Thursday, July 1, 2010

More on obesity

The Baltimore Sun carried an article with some interesting figures on obesity and parent's perceptions.  The figures presented note that the prevalence of obesity increased in 28 states last year and that eight states now have a prevalence of obesity over 30 percent (up from four last year) while more than two thirds of states have an obesity prevalence rate above 25 percent which no state had two decades ago.

Does this affect health care spending on a year by year basis?  Yes.

Does it affect health care spending over an entire lifetime?  Maybe.  People who are not obese may live longer and die from things that are more chronic so it is not entirely clear.

Are there important economic consequences to obesity?  Well, the costs mentioned above and potentially absenteeism or presenteeism at work.  Some jobs that may not be as easy or as safe as for non-obese individuals.  We could probably think of a few others.

What is most interesting in this article is near the middle.  Over one-third of children and teens are obese or overweight.  Yet, 84 percent of parents believe that their children are at a healthy weight--the issue may be with those who are only overweight and not obese.  Additionally, 80 percent of adults polled believe that childhood obesity is a problem.

For any method that we find to decrease the prevalence of obesity to be cost-effective (i.e. maybe cost saving, and if it is cost-increasing it brings enough additional health to make the extra spending worthwhile) is going to have to consider the difference between knowledge of the issue, perception about how a person or a person's family is affected by the issue, and related behavior.  Anyone wishing to study the potential cost-effectiveness of interventions will have to carefully consider whom to target; how to measure changes in knowledge, attitudes and behavior; how long to track the targeted population; and how to gather data on all the possible impacts of a healthy weight.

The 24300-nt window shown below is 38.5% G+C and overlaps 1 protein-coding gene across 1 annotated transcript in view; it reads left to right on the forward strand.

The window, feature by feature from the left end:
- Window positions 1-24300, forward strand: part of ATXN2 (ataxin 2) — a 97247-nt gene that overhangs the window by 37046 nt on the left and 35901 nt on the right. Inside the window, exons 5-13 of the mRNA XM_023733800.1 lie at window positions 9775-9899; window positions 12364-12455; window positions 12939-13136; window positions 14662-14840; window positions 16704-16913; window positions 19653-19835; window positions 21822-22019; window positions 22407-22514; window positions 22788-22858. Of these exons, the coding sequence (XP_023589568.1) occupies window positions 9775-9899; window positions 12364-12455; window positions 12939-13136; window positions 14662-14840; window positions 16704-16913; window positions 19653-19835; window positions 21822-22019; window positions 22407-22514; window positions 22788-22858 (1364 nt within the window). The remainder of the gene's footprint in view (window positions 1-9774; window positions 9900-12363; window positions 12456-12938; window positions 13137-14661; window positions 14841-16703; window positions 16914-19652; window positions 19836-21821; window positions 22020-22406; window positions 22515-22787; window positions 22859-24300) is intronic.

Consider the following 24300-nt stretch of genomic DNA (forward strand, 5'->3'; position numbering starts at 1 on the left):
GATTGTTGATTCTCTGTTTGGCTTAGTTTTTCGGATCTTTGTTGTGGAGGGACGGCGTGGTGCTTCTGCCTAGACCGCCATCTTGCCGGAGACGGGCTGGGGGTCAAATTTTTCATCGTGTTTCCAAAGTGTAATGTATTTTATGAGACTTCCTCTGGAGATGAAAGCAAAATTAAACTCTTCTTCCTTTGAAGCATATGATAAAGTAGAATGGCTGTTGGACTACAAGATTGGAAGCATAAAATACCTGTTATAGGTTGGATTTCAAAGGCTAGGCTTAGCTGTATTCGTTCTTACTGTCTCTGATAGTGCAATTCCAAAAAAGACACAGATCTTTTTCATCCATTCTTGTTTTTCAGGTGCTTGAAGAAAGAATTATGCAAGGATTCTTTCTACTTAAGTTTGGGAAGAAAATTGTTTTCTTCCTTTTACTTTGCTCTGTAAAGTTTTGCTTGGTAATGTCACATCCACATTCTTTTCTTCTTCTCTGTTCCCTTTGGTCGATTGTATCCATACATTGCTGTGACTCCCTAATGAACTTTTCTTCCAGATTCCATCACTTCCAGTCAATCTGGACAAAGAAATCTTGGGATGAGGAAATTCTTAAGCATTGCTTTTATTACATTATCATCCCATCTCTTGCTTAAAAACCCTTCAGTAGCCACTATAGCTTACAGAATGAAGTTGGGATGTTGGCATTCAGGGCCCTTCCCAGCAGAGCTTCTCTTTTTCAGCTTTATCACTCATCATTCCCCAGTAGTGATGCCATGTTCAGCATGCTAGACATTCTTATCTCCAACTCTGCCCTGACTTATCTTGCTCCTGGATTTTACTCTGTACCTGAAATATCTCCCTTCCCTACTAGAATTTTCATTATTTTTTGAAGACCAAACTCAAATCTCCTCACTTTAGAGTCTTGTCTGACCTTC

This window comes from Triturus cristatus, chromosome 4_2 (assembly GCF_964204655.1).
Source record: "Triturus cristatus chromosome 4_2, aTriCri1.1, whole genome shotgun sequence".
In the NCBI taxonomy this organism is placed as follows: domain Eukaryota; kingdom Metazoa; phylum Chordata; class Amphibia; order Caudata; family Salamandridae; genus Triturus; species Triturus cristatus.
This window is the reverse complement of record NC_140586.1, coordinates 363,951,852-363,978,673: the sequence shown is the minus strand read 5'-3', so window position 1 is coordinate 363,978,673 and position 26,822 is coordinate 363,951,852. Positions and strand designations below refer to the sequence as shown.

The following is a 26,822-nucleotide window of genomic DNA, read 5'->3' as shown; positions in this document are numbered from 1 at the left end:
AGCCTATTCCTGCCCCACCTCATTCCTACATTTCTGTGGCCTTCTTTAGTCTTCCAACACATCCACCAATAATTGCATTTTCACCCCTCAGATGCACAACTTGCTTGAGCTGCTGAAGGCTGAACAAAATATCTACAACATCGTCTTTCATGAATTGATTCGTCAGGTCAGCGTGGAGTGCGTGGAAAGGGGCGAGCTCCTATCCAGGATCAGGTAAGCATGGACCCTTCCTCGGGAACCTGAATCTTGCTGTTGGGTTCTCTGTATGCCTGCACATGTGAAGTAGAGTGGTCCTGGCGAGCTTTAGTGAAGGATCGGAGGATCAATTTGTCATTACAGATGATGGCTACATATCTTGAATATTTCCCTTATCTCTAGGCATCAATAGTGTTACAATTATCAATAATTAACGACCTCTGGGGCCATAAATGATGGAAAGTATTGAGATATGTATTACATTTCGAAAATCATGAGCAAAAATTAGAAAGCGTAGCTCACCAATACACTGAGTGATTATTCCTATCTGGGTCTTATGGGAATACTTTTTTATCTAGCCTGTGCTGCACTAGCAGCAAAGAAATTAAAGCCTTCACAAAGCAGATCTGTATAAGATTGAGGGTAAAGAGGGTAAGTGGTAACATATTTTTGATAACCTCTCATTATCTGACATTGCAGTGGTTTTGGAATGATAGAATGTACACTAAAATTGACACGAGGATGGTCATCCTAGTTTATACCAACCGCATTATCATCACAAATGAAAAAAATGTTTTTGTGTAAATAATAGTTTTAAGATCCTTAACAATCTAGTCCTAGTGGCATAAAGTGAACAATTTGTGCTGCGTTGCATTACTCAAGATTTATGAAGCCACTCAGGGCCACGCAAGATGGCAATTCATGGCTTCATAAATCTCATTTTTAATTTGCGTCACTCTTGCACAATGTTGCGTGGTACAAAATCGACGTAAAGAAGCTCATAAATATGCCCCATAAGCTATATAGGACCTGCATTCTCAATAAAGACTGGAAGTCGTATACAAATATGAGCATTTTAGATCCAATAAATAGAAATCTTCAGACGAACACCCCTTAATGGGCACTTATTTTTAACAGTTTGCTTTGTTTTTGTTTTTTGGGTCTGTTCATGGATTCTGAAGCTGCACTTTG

1. Giving the above statistics on parental perceptions on childhood obesity and knowing that perceptions are also constantly changing, would we want to consider measuring changes in perceptions as well? Or would a measure of knowledge change suffice for that?

  2. Mudiaga is right,
    I think that if we consider the gap between realty and parent's attitude toward this serious problem, we have to direct our interventions toward parent's behavioral change rather than facing the problem per se,
    Nadia Younis

  3. You both have made good comments. A key to consider is how much changing perceptions is key to almost every public health intervention.